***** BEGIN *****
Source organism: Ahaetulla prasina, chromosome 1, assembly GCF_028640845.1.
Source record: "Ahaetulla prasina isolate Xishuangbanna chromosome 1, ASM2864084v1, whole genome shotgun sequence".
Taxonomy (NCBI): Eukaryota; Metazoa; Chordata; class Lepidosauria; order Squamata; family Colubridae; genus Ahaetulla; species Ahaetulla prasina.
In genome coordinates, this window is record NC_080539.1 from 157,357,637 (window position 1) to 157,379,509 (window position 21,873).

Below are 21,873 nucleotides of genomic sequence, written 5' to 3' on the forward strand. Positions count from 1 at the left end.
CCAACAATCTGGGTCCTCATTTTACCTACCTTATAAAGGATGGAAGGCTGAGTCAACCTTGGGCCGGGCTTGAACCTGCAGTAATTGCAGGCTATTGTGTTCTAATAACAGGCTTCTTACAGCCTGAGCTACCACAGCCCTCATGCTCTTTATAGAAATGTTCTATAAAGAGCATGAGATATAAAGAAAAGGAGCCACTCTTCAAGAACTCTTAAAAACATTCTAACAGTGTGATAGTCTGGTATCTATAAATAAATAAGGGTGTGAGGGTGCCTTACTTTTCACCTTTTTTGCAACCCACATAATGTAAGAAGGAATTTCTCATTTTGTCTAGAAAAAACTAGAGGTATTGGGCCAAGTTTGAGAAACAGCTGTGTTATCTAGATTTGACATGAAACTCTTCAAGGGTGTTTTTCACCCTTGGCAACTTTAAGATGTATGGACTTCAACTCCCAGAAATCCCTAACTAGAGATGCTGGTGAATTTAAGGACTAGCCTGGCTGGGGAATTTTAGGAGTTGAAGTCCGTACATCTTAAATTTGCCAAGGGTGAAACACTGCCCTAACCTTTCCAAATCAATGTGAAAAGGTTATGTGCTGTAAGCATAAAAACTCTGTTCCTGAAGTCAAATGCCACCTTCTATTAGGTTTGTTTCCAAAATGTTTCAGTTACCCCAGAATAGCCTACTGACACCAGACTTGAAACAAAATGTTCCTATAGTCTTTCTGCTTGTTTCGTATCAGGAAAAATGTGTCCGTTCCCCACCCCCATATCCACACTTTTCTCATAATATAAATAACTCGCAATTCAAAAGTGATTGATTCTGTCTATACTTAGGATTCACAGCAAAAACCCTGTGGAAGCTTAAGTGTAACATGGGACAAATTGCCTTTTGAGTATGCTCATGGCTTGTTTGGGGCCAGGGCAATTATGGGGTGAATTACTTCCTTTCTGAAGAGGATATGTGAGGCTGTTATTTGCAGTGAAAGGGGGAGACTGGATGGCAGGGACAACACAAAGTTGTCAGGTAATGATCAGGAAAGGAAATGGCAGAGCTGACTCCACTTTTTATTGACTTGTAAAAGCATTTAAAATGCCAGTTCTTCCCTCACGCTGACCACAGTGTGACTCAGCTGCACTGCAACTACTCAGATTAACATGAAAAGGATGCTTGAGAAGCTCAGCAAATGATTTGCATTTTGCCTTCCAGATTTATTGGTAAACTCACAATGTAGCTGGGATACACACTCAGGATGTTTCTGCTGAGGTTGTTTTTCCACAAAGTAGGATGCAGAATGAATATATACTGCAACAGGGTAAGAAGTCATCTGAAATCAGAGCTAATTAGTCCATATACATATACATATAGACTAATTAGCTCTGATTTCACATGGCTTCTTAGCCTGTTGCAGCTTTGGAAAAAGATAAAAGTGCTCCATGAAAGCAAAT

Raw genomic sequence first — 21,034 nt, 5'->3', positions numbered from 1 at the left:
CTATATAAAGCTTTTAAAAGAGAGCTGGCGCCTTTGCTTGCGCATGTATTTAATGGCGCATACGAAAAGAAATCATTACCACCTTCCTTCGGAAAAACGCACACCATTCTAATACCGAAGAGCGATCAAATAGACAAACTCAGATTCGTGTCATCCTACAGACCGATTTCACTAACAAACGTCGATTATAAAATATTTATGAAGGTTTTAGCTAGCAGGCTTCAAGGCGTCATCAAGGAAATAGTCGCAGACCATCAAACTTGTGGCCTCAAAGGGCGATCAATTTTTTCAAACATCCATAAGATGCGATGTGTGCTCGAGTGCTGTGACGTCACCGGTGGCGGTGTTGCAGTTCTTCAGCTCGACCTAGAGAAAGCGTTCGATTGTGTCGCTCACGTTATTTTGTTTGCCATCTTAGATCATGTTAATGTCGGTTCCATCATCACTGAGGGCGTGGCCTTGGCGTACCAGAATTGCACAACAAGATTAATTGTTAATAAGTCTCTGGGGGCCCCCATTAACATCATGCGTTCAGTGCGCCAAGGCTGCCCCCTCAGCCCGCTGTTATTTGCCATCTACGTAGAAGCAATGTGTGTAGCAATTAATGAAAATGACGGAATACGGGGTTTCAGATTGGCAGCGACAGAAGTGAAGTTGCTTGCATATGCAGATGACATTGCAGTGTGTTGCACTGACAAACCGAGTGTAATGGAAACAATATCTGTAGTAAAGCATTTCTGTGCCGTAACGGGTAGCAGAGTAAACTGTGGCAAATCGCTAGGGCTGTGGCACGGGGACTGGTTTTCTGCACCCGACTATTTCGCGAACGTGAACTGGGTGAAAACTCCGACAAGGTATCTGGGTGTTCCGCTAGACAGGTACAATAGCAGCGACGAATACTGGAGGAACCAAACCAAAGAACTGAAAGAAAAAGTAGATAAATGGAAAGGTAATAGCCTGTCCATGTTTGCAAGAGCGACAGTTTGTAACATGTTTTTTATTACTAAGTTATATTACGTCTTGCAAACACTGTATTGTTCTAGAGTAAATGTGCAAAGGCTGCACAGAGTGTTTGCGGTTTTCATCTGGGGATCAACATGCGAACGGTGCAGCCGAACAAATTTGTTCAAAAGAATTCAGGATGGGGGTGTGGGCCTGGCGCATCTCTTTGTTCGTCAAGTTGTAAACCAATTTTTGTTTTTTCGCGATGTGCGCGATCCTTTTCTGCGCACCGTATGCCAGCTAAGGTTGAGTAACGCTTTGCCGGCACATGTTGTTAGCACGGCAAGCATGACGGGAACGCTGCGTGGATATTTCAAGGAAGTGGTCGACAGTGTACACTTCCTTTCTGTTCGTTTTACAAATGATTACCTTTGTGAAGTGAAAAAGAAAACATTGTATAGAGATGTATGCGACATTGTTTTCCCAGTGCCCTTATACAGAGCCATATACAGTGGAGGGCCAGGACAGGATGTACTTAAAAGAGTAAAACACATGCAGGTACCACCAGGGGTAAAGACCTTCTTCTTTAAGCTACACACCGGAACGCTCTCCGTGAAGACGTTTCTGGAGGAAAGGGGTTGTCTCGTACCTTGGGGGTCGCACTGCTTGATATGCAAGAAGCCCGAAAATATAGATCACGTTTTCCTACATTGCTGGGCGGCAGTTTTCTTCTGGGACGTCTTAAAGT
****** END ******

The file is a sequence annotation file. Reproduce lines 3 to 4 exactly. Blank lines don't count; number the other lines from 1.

Taxonomy (NCBI): Eukaryota; Metazoa; Chordata; class Lepidosauria; order Squamata; family Colubridae; genus Ahaetulla; species Ahaetulla prasina.
In genome coordinates, this window is record NC_080539.1 from 157,357,637 (window position 1) to 157,379,509 (window position 21,873).